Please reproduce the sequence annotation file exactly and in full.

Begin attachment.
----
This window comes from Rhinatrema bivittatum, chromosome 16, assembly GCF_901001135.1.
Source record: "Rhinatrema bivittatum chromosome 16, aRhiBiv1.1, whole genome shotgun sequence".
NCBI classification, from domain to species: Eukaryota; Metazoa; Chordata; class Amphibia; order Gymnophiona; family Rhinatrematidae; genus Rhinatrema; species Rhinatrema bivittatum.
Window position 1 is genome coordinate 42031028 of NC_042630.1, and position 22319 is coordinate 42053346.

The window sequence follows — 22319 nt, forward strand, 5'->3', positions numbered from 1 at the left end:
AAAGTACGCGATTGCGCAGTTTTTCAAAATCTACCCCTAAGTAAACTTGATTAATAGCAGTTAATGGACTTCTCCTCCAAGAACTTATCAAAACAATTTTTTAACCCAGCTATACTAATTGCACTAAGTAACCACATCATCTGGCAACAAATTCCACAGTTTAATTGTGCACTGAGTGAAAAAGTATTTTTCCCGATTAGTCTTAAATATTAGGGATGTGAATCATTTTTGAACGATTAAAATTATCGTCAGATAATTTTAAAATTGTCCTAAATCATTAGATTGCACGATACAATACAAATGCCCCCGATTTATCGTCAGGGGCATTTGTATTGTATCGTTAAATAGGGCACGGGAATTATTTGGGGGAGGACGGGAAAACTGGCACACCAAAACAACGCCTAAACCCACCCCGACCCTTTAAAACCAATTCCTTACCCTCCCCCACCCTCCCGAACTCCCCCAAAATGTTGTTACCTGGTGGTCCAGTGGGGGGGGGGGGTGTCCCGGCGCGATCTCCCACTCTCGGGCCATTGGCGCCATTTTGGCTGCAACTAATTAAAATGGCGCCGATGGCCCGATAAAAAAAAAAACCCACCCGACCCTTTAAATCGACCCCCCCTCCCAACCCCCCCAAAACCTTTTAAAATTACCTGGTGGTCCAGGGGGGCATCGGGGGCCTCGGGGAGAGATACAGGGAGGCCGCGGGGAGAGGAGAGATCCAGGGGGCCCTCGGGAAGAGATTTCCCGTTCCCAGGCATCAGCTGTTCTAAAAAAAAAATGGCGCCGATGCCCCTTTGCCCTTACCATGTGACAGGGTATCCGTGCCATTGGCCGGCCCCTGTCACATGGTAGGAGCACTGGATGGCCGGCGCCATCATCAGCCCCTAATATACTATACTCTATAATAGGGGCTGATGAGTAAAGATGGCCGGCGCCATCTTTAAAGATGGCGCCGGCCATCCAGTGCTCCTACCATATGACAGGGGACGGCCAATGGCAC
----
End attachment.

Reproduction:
This window comes from Rhinatrema bivittatum, chromosome 16, assembly GCF_901001135.1.
Source record: "Rhinatrema bivittatum chromosome 16, aRhiBiv1.1, whole genome shotgun sequence".
NCBI classification, from domain to species: Eukaryota; Metazoa; Chordata; class Amphibia; order Gymnophiona; family Rhinatrematidae; genus Rhinatrema; species Rhinatrema bivittatum.
Window position 1 is genome coordinate 42031028 of NC_042630.1, and position 22319 is coordinate 42053346.

The window sequence follows — 22319 nt, forward strand, 5'->3', positions numbered from 1 at the left end:
AAAGTACGCGATTGCGCAGTTTTTCAAAATCTACCCCTAAGTAAACTTGATTAATAGCAGTTAATGGACTTCTCCTCCAAGAACTTATCAAAACAATTTTTTAACCCAGCTATACTAATTGCACTAAGTAACCACATCATCTGGCAACAAATTCCACAGTTTAATTGTGCACTGAGTGAAAAAGTATTTTTCCCGATTAGTCTTAAATATTAGGGATGTGAATCATTTTTGAACGATTAAAATTATCGTCAGATAATTTTAAAATTGTCCTAAATCATTAGATTGCACGATACAATACAAATGCCCCCGATTTATCGTCAGGGGCATTTGTATTGTATCGTTAAATAGGGCACGGGAATTATTTGGGGGAGGACGGGAAAACTGGCACACCAAAACAACGCCTAAACCCACCCCGACCCTTTAAAACCAATTCCTTACCCTCCCCCACCCTCCCGAACTCCCCCAAAATGTTGTTACCTGGTGGTCCAGTGGGGGGGGGGGGTGTCCCGGCGCGATCTCCCACTCTCGGGCCATTGGCGCCATTTTGGCTGCAACTAATTAAAATGGCGCCGATGGCCCGATAAAAAAAAAAACCCACCCGACCCTTTAAATCGACCCCCCCTCCCAACCCCCCCAAAACCTTTTAAAATTACCTGGTGGTCCAGGGGGGCATCGGGGGCCTCGGGGAGAGATACAGGGAGGCCGCGGGGAGAGGAGAGATCCAGGGGGCCCTCGGGAAGAGATTTCCCGTTCCCAGGCATCAGCTGTTCTAAAAAAAAAATGGCGCCGATGCCCCTTTGCCCTTACCATGTGACAGGGTATCCGTGCCATTGGCCGGCCCCTGTCACATGGTAGGAGCACTGGATGGCCGGCGCCATCATCAGCCCCTAATATACTATACTCTATAATAGGGGCTGATGAGTAAAGATGGCCGGCGCCATCTTTAAAGATGGCGCCGGCCATCCAGTGCTCCTACCATATGACAGGGGACGGCCAATGGCAC